General Description of B6

The ancient city of Kaunos situated in the modern day city of Dalyan in southwest Turkey, across the river that runs at the west side of the city. B6 is carved out on the rock cliff facing the river and can be seen from the city of Dalyan on the other side. As stated ear-lier, a ruin of ashlar masonry buildings is usually buried underground and only exposed upon excavation. Rock-cut tombs, on the other hand, we have been exposed to the weather since ancient times, resulting in more erosion and deterioration. Considering this, B6 is in relatively good shape without many parts missing, except the acroteria (Figure 3).

civil-environmental-engineering-Elevation-plan

Figure 3: Elevation, plan, section, capital and base of B6.

The tomb and its surroundings are separated from the rest of the rock face. The ground is rectangular, approximately 6.8×10.2m and the height from the foundation platform to the top of the acroterion is approximately 9.3m. The order is Ionian. The façade consists of 2 bands of foundation platform supporting 2 columns, flanked by a pair of anta, and which, in turn, support the architrave and the pediment on top. In other words, B6 is a rock-cut tomb that imitates an in-antis style Greek temple. However, the tops of the antae go through the lower fascia of the architrave, showing another difference from the formal in-antis prototype.

The sepulcher is located behind the pronaos and contains 3 catafalques positioned in three-pointed-star layout, not side by side. The catafalques are part of the tomb, not separate pieces. If equal-sized catafalques are positioned in a three-pointed-star layout, the floor shape of the sepulcher should be square. However, in B6, the catafalque at the left side of the entrance (in this article, left and right are always seen facing the façade.) is smaller than the rest, which makes the floor shape of the sepulcher a rectangle of approximately 3.2 × 2.6 m. The dimensions of each part are shown in the (C) column of the Table 1.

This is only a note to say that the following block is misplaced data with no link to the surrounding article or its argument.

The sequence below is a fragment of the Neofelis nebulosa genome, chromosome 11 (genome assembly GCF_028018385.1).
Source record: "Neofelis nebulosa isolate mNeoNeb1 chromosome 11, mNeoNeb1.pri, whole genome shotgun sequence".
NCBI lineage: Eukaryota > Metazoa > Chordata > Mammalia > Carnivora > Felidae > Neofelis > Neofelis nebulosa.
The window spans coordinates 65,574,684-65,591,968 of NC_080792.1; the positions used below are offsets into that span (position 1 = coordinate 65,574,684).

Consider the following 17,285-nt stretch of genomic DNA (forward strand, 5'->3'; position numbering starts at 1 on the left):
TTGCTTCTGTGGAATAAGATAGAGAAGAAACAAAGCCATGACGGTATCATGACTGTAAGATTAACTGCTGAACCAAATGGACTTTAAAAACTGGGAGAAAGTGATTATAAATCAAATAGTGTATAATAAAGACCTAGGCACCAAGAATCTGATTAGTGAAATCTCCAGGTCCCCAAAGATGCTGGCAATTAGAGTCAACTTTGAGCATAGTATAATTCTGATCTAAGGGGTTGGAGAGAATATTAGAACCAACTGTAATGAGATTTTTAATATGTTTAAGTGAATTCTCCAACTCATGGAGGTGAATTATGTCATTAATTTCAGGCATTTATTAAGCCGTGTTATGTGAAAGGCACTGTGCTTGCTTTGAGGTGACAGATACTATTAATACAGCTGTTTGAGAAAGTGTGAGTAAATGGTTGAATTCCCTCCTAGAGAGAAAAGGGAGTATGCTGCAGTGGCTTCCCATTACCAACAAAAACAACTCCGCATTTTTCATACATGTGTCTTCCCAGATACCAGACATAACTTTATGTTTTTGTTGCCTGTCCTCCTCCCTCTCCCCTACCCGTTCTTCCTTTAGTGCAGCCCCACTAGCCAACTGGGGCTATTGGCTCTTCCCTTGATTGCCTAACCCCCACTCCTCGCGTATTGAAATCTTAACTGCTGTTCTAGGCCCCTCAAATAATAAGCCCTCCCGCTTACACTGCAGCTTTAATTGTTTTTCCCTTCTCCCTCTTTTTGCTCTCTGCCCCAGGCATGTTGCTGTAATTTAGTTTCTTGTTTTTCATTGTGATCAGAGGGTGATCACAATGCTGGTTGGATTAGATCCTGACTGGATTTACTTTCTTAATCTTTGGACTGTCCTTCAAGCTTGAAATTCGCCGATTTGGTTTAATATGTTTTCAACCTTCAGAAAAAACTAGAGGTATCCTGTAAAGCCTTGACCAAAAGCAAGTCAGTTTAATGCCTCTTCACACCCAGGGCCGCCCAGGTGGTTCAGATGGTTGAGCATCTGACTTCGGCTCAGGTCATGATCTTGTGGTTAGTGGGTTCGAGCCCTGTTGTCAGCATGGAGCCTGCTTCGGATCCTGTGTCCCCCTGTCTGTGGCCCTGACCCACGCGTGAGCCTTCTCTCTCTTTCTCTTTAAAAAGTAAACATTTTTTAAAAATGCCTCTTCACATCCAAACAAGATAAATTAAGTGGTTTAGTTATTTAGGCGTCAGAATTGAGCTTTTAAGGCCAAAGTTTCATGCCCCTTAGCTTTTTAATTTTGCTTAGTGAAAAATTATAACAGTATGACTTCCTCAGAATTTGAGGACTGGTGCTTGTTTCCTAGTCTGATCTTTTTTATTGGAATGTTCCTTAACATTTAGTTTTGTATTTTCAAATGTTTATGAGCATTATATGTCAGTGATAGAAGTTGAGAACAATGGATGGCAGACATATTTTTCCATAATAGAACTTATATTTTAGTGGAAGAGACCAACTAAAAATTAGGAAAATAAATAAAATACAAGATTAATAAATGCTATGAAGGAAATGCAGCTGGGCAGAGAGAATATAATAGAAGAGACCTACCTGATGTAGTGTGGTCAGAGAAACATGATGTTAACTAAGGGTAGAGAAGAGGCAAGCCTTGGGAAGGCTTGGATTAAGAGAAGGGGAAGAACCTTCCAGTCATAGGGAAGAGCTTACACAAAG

(A) (B) (C) (D) (E) (F) (G) (H)
Element Symbol Measurement (m) Scheme Design Execution Planning Ancient foot (ft) Deference (m) Rate of Deference (?)
Left Right Left Right
Left Right
Width of Whole Tomb W?WT 9.075* 9G 9G+?1/4?W?A 27 3/4 0.029 0.32
Depth of Whole Tomb D?WT 7.870 8.033 8G 8G 24 - 0.046 0.209 0.58 2.63
Width of Side Passage W?SP 0.992 0.995 1G 1G 3 0.014 0.017 1.43 1.73
Width of Back Passage W?BP 0.660 0.673 1G 1G-1foot 2 0.008 0.021 1.23 3.22
Width of Tomb W?T 7.088* 7G 7G+(1/4?W?A 21 3/4 - 0.003 0.04
Depth of Tomb D?T 6.169 6.301 6G 6G+1foot 19 - 0.025 0.107 0.40 1.73
Thickness of Front Wall T?FW 1.056 1G 1G+ {(1/16) T?FW**} 3 3/16 0.017 1.64
Thickness of Back Wall T?BW 0.941 0.998 1G 1G 3 - 0.037 0.020 3.78 2.04
Width of Pronaos W?P 4.925 5G 5G 15 0.035 0.72
Depth of Pronaos D?P 1.573 2G 2G-1foot-{(1/16) T?FW**} 4 13/16 0.004 0.25
Width of Upper Platform W?UP 0.505 (1/2) G (1/2) G 1 1/2 0.016 3.27
Width of Lower Platform W?LP 0.500 (1/2) G (1/2) G 1 1/2 0.011 2.25
Width of Sepulcher W?S 3.210 3G 3G+1foot 10 - 0.050 1.53
Depth of Sepulcher D?S 2.640 2G 2G+2feet 8 0.032 1.23
Width of Anta W?A 1.075 1.088 1G 1G+(1/8) W?A** 3 3/8 - 0.025 - 0.012 2.27 1.09
Width of Opening W?O 1.610 (1/3) W?P (1/3) W?P 5 - 0.020 1.23
Axial Intercolumniation I 2.160 (6/16) C?DA** (6/16) C?DA** 6 3/4 - 0.041 1.86
Lower Diameter of Column LD?C 0.570 0.565 (1/4) I (1/4) I 1 11/16 0.020 0.015 3.64 2.73
Width of Plinth W?Pl 0.721 LD?C+(1/3) LD?C LD?C+(1/3) LD?C 2 1/4 - 0.013 1.77
Center-to-center Distance of Anta C?DA 6.007 6G 6G+(1/8) W?A** 18 3/8 0.017 0.28

Table 1: Measurements, scheme design, execution planning, ancient feet and difference.

Results

Setting the yardstick value for tolerance